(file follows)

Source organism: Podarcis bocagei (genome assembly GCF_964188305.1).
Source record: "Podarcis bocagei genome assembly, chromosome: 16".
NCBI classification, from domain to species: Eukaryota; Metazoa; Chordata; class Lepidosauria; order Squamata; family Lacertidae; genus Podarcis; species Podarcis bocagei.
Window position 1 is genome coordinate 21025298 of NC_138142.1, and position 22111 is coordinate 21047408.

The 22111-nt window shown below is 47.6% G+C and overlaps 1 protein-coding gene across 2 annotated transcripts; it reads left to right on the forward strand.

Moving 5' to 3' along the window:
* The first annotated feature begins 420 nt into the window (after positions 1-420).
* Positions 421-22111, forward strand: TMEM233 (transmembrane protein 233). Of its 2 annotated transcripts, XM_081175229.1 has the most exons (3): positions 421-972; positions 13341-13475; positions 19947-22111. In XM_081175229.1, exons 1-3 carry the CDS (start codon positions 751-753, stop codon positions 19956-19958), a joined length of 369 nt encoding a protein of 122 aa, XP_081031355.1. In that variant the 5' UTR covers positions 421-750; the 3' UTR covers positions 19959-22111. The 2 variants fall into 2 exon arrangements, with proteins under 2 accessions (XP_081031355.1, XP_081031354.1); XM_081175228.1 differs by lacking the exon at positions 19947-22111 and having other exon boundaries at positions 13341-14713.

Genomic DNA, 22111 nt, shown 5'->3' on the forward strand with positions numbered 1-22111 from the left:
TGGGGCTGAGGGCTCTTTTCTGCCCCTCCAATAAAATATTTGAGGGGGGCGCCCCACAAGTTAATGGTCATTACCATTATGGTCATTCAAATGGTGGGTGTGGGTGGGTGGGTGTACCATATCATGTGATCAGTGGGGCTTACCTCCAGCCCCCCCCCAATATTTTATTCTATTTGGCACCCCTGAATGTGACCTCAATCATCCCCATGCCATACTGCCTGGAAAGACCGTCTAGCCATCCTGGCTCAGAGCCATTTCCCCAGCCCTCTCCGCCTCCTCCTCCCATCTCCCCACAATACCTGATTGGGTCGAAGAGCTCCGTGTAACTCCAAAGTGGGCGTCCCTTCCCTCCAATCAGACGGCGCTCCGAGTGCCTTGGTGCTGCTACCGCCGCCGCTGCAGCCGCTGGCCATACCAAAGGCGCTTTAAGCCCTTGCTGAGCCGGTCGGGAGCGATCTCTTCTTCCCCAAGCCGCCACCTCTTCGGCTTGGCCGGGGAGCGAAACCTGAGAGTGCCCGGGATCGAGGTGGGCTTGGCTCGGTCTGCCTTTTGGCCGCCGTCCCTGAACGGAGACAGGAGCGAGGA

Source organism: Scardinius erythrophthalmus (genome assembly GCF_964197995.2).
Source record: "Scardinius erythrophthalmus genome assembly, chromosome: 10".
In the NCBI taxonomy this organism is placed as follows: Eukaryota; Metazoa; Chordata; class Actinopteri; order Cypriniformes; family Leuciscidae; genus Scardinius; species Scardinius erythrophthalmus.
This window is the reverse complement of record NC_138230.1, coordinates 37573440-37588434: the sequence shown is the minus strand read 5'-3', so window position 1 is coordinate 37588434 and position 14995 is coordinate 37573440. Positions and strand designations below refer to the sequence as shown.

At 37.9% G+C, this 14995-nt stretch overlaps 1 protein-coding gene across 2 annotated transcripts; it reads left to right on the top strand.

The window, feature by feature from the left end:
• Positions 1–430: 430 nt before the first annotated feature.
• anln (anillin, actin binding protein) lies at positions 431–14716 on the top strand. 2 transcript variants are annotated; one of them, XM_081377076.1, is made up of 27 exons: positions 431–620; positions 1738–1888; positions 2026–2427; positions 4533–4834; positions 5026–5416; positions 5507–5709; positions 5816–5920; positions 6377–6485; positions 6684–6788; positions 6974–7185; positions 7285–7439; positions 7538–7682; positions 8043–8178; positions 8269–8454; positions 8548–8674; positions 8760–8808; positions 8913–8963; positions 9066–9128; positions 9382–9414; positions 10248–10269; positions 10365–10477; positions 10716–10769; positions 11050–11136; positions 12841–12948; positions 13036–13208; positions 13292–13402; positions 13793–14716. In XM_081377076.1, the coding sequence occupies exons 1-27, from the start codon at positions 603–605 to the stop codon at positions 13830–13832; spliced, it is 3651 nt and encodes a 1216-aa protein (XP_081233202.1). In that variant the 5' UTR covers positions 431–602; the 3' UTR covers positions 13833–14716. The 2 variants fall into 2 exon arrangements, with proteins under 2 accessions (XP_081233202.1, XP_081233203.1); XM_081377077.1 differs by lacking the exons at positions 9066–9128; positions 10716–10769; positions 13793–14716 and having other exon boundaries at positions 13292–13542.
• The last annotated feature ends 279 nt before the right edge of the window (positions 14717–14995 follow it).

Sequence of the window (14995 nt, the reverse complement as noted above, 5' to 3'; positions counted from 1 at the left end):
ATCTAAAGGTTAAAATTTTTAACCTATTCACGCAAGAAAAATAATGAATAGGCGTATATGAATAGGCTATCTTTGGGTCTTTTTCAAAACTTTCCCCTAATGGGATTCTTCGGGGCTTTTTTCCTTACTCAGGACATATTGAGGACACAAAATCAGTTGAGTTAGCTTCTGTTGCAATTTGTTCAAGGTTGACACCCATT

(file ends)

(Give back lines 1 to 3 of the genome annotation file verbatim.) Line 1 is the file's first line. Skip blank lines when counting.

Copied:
Source organism: Podarcis bocagei (genome assembly GCF_964188305.1).
Source record: "Podarcis bocagei genome assembly, chromosome: 16".
NCBI classification, from domain to species: Eukaryota; Metazoa; Chordata; class Lepidosauria; order Squamata; family Lacertidae; genus Podarcis; species Podarcis bocagei.